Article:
January 30, 2008

Sarah explains the world, part 379

So a pregnant friend of mine very sweetly emailed to me, this morning, that she'd be glad to hear any thoughts I had about childbirth...and of course, I emailed back a several page treatise that went on far too long in way too much detail--typical me. But since I spent all this time writing some thoughts, it occurred to me I might post them here, mostly because I'd be interested in what other people have to say.

***

As to labor itself...well, i guess I do have a couple of things worth sharing about that. maybe. the first is that: it will be fine. and whatever happens, you will love your story. whatever happens, it will be GREAT.

I felt really strongly before hand that I wanted a natural childbirth--it was important to me. If you decide that it's important to you, I can give you some tips about how to make that happen for yourself--it can be difficult to do in a hospital. But i don't think there's inherently anything better about a natural birth...though, i I will say that it was a huge boost to have a sense of delivering a child as something I DID, myself. It's like reading Moby Dick, or running a marathon. I did gain some confidence from the experience. But there are lots of ways to gain confidence.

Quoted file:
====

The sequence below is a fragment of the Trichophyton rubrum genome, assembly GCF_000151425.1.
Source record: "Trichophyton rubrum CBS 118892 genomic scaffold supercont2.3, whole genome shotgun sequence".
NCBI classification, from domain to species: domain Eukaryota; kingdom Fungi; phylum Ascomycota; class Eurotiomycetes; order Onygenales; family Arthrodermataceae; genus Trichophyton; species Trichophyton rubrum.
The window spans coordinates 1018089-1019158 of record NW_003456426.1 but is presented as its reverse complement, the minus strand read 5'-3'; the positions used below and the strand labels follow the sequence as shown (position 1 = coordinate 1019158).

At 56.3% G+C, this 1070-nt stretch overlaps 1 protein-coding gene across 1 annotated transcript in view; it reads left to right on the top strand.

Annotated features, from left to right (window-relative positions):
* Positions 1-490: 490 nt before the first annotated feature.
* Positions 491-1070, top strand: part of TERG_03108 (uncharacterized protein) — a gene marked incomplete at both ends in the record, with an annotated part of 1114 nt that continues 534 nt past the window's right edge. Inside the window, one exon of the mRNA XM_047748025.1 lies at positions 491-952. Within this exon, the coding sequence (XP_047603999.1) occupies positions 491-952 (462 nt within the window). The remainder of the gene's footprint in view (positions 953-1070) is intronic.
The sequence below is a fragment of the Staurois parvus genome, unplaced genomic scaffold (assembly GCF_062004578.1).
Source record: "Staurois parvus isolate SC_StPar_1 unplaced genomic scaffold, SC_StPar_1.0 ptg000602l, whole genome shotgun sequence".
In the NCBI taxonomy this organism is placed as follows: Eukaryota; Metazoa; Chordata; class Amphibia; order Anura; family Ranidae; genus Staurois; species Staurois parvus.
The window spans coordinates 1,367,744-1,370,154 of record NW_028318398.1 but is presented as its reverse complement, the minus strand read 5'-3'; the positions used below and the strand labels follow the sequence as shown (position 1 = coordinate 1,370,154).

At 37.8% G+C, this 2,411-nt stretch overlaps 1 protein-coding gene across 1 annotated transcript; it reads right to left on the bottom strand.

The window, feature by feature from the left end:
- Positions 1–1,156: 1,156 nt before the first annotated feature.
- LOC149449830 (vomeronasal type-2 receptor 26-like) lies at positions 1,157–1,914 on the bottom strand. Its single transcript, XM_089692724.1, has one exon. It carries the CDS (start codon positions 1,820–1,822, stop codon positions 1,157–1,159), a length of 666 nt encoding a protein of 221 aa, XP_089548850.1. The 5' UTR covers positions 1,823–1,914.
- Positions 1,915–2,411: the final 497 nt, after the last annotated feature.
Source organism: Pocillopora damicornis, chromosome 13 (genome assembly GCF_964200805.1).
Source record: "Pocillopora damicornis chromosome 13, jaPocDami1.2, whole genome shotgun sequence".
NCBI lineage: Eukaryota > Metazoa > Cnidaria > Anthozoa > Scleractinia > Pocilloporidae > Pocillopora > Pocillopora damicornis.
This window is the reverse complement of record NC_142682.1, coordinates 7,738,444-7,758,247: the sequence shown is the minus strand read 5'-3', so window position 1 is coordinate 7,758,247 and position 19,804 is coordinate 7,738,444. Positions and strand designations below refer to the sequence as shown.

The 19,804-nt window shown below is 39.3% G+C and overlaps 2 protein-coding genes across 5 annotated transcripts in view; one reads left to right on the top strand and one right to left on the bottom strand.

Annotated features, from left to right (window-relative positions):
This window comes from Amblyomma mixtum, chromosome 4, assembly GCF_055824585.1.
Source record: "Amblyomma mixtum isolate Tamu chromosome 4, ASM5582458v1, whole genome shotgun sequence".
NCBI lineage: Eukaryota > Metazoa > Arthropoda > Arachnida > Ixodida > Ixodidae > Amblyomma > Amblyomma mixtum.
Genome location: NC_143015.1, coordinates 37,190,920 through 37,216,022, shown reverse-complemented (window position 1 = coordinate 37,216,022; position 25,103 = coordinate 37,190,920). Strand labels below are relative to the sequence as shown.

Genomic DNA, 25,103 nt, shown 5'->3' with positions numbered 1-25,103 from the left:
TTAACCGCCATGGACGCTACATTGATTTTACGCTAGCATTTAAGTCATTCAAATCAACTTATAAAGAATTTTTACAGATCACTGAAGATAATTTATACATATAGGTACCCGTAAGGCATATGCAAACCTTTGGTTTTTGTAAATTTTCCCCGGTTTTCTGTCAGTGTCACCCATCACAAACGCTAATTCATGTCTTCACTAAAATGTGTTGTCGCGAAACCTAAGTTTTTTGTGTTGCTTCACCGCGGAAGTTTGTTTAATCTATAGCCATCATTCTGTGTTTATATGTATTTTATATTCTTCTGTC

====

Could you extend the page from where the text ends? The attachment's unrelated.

The one thing I would say that I did right (given that I had an unusually short labor) is that I was really lowkey about the early stages of it. I just relaxed on the couch, with no lights and no clock, and just slept through it as much as I could. I basically think that timing contractions is kind of bullshit. It gets you all hyped up and distracted, which ultimately slows down your contractions and makes them less effecient. You don't need to know how far apart your contractions are to know when to go to the hospital. go to the hospital when, as a friend of mine said, you are "howling like a dog." EVERYTHING IS LESS COMFORTABLE at the hospital. So stay home where it is nice as long as you can. If you know you've reached your threshold, it's time to go to the hospital--and then you can either have your baby, or, if you're not dilated enough, you can make them give you pitocin and an epidural, and then you'll have your baby. Either way.